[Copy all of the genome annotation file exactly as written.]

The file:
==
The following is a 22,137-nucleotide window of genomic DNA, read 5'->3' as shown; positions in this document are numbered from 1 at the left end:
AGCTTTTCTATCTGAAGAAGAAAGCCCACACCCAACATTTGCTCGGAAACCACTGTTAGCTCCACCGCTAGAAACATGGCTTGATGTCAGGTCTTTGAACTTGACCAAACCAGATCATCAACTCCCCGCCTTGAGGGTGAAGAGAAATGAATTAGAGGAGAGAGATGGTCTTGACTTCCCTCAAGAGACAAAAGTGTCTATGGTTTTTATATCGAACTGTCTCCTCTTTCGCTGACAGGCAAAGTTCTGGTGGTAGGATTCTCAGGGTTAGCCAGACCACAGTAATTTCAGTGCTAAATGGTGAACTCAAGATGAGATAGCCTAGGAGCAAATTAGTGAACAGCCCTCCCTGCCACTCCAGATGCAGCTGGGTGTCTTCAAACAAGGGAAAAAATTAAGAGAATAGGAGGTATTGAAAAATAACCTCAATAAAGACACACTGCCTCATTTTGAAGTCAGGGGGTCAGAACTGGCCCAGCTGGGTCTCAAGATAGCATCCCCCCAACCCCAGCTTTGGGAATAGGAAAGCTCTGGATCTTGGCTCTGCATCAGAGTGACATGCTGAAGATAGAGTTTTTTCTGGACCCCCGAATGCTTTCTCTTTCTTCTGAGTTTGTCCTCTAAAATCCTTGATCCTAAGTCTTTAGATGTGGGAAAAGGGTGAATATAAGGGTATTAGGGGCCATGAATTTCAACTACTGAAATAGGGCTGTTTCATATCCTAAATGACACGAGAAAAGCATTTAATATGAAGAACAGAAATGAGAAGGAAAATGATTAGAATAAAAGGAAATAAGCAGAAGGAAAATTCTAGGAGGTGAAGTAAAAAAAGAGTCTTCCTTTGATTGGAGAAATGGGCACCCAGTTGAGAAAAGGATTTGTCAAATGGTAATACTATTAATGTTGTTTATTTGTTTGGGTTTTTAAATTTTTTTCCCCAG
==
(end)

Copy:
The following is a 22,137-nucleotide window of genomic DNA, read 5'->3' as shown; positions in this document are numbered from 1 at the left end:
AGCTTTTCTATCTGAAGAAGAAAGCCCACACCCAACATTTGCTCGGAAACCACTGTTAGCTCCACCGCTAGAAACATGGCTTGATGTCAGGTCTTTGAACTTGACCAAACCAGATCATCAACTCCCCGCCTTGAGGGTGAAGAGAAATGAATTAGAGGAGAGAGATGGTCTTGACTTCCCTCAAGAGACAAAAGTGTCTATGGTTTTTATATCGAACTGTCTCCTCTTTCGCTGACAGGCAAAGTTCTGGTGGTAGGATTCTCAGGGTTAGCCAGACCACAGTAATTTCAGTGCTAAATGGTGAACTCAAGATGAGATAGCCTAGGAGCAAATTAGTGAACAGCCCTCCCTGCCACTCCAGATGCAGCTGGGTGTCTTCAAACAAGGGAAAAAATTAAGAGAATAGGAGGTATTGAAAAATAACCTCAATAAAGACACACTGCCTCATTTTGAAGTCAGGGGGTCAGAACTGGCCCAGCTGGGTCTCAAGATAGCATCCCCCCAACCCCAGCTTTGGGAATAGGAAAGCTCTGGATCTTGGCTCTGCATCAGAGTGACATGCTGAAGATAGAGTTTTTTCTGGACCCCCGAATGCTTTCTCTTTCTTCTGAGTTTGTCCTCTAAAATCCTTGATCCTAAGTCTTTAGATGTGGGAAAAGGGTGAATATAAGGGTATTAGGGGCCATGAATTTCAACTACTGAAATAGGGCTGTTTCATATCCTAAATGACACGAGAAAAGCATTTAATATGAAGAACAGAAATGAGAAGGAAAATGATTAGAATAAAAGGAAATAAGCAGAAGGAAAATTCTAGGAGGTGAAGTAAAAAAAGAGTCTTCCTTTGATTGGAGAAATGGGCACCCAGTTGAGAAAAGGATTTGTCAAATGGTAATACTATTAATGTTGTTTATTTGTTTGGGTTTTTAAATTTTTTTCCCCAG